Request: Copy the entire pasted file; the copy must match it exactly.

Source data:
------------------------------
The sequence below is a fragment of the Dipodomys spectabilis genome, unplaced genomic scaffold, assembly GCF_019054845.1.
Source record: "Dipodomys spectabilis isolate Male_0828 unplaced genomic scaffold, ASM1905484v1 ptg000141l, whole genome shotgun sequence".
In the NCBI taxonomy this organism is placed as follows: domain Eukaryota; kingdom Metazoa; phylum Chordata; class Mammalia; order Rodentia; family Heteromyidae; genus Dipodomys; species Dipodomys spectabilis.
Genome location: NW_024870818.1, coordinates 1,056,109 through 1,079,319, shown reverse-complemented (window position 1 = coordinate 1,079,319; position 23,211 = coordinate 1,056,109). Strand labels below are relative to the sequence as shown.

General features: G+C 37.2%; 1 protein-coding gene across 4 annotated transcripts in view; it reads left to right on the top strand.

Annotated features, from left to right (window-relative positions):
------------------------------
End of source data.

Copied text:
The sequence below is a fragment of the Dipodomys spectabilis genome, unplaced genomic scaffold, assembly GCF_019054845.1.
Source record: "Dipodomys spectabilis isolate Male_0828 unplaced genomic scaffold, ASM1905484v1 ptg000141l, whole genome shotgun sequence".
In the NCBI taxonomy this organism is placed as follows: domain Eukaryota; kingdom Metazoa; phylum Chordata; class Mammalia; order Rodentia; family Heteromyidae; genus Dipodomys; species Dipodomys spectabilis.
Genome location: NW_024870818.1, coordinates 1,056,109 through 1,079,319, shown reverse-complemented (window position 1 = coordinate 1,079,319; position 23,211 = coordinate 1,056,109). Strand labels below are relative to the sequence as shown.

General features: G+C 37.2%; 1 protein-coding gene across 4 annotated transcripts in view; it reads left to right on the top strand.

Annotated features, from left to right (window-relative positions):